Some are being honest that they allow more-than-the-norm declarations: super! And I mean that, at least you are being honest.

You have never had a player trample on your “myths” - such as a declaration that would invalidate an entire arc (as per pg 300 of the AdBu), or try to declare a fact on an NPC which would invalidate an entire arc. Cool! I really wish I was that lucky. I’ve had players trample more than just that. I’ve had players use Let it Ride to swim in zombie-bear organs, or burn down towns that the character supposedly cared about, or generally have no regard for character integrity. I have examples that I still have baggage from.

Here is the important part of this discussion for me: I used actual page numbers from a BW book to support my argument. Not Lady Blackbird or Fiasco or Apocalypse World or Polaris or whatever. That is pretty much all I was looking for from the Say-Yes-to-every-declaration-ers. EDIT: And using other games is like invalidating what Luke Crane said in his “Game Design is Mind Control”.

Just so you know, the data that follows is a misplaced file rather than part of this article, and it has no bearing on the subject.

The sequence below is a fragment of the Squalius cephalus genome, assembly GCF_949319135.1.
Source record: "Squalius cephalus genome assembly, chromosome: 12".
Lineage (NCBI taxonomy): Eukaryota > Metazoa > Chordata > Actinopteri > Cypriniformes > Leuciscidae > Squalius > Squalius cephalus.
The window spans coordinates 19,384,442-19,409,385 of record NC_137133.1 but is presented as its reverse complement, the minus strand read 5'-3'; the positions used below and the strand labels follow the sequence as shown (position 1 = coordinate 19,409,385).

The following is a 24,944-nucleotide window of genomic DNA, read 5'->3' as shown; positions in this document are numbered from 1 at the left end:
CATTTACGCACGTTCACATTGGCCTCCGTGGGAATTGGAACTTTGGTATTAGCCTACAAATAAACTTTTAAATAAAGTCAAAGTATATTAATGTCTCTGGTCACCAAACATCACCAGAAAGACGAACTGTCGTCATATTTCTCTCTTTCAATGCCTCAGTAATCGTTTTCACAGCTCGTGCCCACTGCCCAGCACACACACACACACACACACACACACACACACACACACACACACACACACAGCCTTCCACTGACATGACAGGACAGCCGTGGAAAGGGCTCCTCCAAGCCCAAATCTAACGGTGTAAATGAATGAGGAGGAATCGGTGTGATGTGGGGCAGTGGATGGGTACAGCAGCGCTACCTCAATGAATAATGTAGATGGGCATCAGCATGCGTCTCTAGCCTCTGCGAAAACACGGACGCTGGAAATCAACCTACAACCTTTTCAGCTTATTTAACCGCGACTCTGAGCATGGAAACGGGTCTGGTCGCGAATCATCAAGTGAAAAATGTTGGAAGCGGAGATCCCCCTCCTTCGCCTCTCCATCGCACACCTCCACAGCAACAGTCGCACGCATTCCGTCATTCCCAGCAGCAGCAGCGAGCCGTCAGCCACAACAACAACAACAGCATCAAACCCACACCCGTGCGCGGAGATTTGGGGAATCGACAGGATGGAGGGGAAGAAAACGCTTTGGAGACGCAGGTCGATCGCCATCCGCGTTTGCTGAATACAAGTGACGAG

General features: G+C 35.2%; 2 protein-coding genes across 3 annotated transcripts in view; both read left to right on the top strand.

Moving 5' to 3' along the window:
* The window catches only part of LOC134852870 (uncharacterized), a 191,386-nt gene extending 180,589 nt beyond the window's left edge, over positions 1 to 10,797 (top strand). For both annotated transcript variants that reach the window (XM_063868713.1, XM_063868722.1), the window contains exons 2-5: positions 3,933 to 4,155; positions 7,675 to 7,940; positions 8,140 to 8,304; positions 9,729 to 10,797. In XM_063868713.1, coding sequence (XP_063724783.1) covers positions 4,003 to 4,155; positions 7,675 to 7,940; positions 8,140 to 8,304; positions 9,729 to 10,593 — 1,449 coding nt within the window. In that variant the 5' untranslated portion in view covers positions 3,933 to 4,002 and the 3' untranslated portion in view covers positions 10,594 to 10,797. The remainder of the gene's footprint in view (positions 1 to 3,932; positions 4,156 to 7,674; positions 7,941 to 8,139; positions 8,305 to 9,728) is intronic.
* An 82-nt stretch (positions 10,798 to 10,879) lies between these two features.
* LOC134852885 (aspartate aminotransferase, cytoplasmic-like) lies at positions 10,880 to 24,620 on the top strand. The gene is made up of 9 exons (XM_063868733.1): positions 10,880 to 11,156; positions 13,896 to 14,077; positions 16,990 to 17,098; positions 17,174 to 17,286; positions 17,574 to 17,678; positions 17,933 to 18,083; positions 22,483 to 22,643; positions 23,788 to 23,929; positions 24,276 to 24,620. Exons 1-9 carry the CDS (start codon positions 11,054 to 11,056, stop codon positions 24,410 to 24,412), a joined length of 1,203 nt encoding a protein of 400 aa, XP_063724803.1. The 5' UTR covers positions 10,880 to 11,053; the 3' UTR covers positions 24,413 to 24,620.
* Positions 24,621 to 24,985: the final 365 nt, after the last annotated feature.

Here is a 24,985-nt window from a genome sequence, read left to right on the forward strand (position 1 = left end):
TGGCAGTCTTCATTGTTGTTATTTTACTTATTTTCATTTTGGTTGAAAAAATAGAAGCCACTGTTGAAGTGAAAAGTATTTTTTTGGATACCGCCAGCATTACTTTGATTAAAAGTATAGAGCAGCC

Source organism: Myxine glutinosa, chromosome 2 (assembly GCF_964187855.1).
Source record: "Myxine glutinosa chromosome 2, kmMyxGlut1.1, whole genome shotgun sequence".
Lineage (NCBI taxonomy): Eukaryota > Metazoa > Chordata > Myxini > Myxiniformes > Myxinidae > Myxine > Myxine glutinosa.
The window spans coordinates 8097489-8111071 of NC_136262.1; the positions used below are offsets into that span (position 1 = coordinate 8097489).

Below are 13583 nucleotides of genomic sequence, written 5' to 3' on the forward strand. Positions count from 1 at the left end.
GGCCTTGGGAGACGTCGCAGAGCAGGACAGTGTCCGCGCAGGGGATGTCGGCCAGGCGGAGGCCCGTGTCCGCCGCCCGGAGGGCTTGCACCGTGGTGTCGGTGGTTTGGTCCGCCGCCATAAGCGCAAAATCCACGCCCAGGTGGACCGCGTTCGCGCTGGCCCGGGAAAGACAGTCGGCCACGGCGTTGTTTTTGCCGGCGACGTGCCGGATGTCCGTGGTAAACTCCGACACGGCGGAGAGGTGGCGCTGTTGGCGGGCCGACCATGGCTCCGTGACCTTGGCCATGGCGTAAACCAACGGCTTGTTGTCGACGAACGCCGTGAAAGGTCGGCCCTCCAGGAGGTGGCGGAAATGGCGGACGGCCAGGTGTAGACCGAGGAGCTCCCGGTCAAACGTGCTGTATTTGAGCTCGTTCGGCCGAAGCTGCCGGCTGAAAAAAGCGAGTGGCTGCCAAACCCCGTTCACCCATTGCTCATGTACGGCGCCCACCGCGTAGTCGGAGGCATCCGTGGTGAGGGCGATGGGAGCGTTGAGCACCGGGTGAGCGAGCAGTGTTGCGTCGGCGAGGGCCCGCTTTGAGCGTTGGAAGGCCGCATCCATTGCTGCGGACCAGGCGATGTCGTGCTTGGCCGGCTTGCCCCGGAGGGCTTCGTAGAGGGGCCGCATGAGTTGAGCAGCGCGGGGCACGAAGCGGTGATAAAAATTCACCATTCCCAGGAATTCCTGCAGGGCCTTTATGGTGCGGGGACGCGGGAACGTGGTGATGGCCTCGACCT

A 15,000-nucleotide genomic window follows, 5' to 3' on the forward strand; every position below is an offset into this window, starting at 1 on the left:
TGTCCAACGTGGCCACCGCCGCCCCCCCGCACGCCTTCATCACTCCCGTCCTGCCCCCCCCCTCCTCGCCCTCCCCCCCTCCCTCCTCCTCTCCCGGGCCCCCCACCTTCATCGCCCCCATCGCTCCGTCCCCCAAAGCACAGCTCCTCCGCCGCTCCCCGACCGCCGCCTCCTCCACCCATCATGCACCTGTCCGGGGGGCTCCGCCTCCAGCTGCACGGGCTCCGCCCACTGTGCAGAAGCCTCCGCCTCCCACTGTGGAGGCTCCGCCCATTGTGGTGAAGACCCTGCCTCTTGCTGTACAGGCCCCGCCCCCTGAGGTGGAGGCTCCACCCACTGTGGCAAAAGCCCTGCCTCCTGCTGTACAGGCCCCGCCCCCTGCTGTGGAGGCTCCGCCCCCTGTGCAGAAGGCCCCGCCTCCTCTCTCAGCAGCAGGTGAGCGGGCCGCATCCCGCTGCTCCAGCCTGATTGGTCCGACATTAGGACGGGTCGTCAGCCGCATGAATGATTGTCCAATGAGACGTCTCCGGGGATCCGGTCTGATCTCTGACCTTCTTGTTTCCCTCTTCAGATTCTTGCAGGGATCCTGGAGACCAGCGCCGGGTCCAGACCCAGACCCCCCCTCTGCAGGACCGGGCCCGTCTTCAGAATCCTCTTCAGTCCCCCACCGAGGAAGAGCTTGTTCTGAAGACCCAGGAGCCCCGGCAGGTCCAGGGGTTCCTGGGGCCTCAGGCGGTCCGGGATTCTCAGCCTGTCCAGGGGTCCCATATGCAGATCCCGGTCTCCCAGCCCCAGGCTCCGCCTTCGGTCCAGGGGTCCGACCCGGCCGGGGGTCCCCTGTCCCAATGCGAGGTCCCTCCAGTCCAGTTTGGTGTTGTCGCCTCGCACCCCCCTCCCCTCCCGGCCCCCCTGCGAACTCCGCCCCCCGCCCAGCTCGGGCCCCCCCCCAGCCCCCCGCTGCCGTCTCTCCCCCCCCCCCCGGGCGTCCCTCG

This is not fruitful without those links to actual Burning Wheel rules.

On a more personal note: I use Bangs and NPC Beliefs aimed at PC Beliefs are the #1 way to bring those in for me. Not that that has anything to do with Wises, Declarations, or saying Yes/No.

Yeah, I’ve had troublesome players in the past, and it’s important to keep a tight grip on the GM stick in those situations. I’m lucky with my current group though, as we’re all like-minded individuals who respect the fiction we create. In fact, all of us save for one are elementary school teachers – we spend so much time during our days saying “no” to bratty kids that we are more than happy to just get along and have some fun at the game table.

The problem as I see it here is that while you quote from the book, you’re applying your arguments to ridiculous theoretical situations. Really. You make it sound as if we’d Say Yes to declarations of pink marshmallows falling from the sky, but that simply isn’t the case. I can’t speak for Etsu, but I assume he’s in a similar situation with me, in that we both have gaming groups that respect the integrity of the shared world we are creating. Respectful players are not prone to ridiculous declarations. Far from it.